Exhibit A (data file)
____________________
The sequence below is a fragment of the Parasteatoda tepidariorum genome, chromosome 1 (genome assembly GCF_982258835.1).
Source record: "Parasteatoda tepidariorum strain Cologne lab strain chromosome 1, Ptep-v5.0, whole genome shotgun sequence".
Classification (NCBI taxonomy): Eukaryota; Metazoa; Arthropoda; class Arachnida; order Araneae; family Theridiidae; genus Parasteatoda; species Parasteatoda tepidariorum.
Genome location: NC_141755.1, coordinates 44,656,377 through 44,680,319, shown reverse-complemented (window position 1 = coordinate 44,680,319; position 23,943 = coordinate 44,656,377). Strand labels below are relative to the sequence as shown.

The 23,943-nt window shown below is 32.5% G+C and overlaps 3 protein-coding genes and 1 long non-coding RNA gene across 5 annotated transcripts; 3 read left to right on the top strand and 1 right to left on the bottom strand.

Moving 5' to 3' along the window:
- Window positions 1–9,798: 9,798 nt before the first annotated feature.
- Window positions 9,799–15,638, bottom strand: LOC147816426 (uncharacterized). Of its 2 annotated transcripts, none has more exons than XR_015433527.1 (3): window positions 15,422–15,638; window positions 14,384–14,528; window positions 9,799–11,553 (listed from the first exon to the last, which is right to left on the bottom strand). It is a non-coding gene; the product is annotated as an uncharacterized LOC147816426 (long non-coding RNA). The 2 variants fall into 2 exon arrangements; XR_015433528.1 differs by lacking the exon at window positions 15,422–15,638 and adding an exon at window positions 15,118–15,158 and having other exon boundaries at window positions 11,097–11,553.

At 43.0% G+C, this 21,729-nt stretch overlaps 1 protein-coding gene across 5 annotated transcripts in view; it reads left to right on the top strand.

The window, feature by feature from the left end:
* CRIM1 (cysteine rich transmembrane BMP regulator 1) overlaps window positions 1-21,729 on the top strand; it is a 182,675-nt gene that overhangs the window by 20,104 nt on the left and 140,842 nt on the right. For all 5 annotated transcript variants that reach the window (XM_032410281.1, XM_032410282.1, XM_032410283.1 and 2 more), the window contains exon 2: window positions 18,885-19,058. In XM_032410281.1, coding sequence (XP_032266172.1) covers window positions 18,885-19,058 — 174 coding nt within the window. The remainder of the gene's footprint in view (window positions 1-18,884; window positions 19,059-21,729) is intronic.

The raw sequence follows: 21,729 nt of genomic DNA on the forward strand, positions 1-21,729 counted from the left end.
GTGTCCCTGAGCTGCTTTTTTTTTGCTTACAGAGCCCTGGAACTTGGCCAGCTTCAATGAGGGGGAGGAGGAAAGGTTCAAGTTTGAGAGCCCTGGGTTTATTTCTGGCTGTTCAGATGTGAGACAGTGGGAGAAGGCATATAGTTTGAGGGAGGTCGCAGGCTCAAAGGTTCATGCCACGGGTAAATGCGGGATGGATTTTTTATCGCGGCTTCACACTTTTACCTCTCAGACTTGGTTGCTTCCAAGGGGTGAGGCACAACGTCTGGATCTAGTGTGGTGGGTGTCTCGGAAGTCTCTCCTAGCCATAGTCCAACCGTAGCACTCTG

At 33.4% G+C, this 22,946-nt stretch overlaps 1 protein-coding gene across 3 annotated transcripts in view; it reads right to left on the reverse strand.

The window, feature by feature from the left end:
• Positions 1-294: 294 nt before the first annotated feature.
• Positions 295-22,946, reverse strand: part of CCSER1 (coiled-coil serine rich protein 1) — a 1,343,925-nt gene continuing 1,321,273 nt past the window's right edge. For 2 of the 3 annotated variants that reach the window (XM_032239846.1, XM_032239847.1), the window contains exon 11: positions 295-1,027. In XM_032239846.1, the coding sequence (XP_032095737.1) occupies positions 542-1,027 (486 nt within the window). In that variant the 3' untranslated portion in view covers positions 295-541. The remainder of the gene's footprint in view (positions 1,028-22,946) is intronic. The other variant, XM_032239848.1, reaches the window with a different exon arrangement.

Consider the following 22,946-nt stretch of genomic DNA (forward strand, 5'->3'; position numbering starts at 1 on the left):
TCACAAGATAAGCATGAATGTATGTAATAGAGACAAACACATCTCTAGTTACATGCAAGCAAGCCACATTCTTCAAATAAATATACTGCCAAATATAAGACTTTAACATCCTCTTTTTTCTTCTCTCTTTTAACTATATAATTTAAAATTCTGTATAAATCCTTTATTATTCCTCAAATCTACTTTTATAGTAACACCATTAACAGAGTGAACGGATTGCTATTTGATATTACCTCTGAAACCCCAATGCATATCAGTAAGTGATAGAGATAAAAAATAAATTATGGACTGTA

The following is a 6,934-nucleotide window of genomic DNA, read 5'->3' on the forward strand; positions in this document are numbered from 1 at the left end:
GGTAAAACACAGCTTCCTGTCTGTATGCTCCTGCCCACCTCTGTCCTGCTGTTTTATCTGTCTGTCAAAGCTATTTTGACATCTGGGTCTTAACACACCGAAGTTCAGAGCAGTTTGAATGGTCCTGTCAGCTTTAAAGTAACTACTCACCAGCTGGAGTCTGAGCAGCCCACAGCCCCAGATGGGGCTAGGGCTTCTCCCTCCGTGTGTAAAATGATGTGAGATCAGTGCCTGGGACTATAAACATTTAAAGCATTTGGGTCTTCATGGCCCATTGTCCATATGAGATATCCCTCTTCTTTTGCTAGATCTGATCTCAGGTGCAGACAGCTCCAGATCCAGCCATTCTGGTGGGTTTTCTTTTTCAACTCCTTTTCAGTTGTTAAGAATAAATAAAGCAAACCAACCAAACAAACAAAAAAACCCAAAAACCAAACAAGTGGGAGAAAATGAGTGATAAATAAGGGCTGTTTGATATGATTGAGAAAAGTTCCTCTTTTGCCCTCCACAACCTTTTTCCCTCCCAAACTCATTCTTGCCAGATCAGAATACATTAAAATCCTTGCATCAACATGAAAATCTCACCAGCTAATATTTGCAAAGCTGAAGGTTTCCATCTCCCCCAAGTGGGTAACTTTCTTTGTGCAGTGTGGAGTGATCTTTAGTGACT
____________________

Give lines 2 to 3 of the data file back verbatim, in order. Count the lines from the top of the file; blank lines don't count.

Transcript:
Source record: "Parasteatoda tepidariorum strain Cologne lab strain chromosome 1, Ptep-v5.0, whole genome shotgun sequence".
Classification (NCBI taxonomy): Eukaryota; Metazoa; Arthropoda; class Arachnida; order Araneae; family Theridiidae; genus Parasteatoda; species Parasteatoda tepidariorum.